Degrees of freedom are determined as follows:

  • If  ,  ,  and  are known
    df = number of cells - 1 = 3
  • If  ,  ,  and  are estimated from the sample
    df = (number of rows - 1)*(number of columns - 1) = 1

 

Continuity Correction after Yates:

The continuity correction after Yates considers the fact that frequency and Chi-Square values are different, the first being discrete the second being continuous.

The Chi-Square value is corrected the following way:

 

  

 

Interpretation of a significant result:

The interrelation between the two variables is expressed by the deviance of the cells observed percentages  from the row or column percentages  and  .

The standardized residual is another measure for the strength of the deviance of the cells observed frequency from its expected frequency. For each cell it is calculated as follows:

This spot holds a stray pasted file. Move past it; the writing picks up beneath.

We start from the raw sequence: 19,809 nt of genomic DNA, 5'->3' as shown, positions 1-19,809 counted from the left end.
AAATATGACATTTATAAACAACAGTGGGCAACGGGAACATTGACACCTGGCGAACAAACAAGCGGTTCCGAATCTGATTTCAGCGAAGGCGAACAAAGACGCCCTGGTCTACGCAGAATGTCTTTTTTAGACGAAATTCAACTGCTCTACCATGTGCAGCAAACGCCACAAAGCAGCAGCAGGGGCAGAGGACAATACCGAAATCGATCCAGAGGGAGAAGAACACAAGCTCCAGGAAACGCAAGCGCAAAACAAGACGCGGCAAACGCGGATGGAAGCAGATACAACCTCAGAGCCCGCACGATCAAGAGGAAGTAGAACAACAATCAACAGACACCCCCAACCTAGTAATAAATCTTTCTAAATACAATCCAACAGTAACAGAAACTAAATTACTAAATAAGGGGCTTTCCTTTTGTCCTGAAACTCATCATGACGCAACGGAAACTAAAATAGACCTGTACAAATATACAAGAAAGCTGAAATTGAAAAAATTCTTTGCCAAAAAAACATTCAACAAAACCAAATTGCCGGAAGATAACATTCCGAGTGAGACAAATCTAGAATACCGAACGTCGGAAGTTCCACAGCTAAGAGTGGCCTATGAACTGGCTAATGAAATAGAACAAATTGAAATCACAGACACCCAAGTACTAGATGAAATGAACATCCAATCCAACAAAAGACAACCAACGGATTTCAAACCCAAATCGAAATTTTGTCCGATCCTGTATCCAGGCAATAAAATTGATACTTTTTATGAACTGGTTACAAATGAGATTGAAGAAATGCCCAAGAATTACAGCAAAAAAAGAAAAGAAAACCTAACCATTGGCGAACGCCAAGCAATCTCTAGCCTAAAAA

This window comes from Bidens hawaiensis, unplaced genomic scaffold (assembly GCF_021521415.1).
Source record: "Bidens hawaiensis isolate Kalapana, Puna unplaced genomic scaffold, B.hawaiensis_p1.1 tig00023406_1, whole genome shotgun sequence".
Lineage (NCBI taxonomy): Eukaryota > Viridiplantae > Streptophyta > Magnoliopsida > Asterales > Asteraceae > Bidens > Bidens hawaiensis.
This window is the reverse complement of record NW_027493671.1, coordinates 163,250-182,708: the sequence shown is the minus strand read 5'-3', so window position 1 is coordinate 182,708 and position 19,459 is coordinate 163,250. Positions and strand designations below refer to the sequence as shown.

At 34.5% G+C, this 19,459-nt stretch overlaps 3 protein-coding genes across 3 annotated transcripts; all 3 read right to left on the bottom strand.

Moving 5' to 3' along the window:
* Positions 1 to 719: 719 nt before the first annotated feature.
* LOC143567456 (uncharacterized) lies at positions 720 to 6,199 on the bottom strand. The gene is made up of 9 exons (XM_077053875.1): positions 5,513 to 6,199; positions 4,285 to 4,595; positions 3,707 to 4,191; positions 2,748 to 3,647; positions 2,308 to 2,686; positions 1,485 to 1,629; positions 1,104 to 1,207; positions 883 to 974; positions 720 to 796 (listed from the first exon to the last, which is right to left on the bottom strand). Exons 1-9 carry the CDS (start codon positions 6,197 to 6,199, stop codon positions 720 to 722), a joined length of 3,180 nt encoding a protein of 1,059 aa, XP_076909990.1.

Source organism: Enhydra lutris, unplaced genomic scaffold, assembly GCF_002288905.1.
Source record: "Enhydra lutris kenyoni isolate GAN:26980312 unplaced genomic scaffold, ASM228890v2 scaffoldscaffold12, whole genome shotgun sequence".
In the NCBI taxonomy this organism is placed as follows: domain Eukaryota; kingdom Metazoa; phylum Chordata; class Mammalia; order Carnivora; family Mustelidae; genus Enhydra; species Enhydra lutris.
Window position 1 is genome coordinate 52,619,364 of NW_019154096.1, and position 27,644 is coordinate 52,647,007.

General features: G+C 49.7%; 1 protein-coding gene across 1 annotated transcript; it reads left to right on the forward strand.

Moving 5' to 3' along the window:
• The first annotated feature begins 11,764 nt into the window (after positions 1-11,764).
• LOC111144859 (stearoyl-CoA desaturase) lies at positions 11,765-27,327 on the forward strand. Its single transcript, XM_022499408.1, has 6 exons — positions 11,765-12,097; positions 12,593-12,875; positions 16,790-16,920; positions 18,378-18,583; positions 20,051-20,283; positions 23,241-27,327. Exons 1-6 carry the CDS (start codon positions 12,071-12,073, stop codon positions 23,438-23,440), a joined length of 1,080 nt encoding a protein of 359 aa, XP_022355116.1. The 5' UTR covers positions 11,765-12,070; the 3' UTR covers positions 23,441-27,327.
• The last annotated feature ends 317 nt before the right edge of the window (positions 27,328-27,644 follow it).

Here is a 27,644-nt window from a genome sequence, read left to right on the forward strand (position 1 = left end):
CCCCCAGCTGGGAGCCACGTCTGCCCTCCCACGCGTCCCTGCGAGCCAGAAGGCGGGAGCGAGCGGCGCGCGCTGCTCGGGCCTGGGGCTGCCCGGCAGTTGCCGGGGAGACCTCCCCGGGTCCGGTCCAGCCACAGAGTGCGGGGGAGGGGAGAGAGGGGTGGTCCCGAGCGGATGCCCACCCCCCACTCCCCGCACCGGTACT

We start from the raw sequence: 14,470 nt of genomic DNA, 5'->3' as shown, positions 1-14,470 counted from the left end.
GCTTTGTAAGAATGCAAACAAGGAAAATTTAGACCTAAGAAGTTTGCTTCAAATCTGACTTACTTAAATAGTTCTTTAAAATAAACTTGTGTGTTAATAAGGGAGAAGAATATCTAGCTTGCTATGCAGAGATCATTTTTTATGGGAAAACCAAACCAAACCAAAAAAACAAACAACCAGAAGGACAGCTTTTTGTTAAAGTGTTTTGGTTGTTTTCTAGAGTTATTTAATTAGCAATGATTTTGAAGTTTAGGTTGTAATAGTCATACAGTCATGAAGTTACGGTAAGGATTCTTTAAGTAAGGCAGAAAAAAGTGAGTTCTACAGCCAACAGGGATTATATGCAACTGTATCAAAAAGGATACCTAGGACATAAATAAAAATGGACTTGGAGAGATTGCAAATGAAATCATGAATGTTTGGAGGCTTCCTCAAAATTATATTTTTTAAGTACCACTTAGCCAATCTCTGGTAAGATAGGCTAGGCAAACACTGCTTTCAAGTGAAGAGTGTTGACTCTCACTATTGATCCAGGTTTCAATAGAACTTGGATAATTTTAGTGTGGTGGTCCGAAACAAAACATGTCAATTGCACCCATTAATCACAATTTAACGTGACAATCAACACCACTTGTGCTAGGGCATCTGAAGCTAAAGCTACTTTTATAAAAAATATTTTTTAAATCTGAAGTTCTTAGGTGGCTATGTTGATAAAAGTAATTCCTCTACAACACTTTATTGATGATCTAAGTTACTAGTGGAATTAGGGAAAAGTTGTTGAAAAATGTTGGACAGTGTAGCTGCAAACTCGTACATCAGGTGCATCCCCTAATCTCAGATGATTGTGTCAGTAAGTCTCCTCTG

For sufficient big sample sizes the standardized residual is comparable to a z-value. As a rule of thumb a standardized residual of –2 or less indicates that the cells observed frequency is significantly lower than its expected frequency and a standard residual of +2 or more indicates that the cells observed frequency is significantly higher than its expected frequency.


Example of a 2 x 2 contingency table and chi-squared test

Accidents were recorded and classified according to the severity of the accident (Heavy, Slight) and the blood alcohol level of the driver (No Alcohol, Alcohol). Heavy accidents are accidents with dead and injured persons. Slight accidents are accidents with property damage only. Drivers who had a blood alcohol level of 0 were assingned to the No Alcohol group. Drivers who had a blood alcohol level of greater than 0 were assigned to the Alcohol group.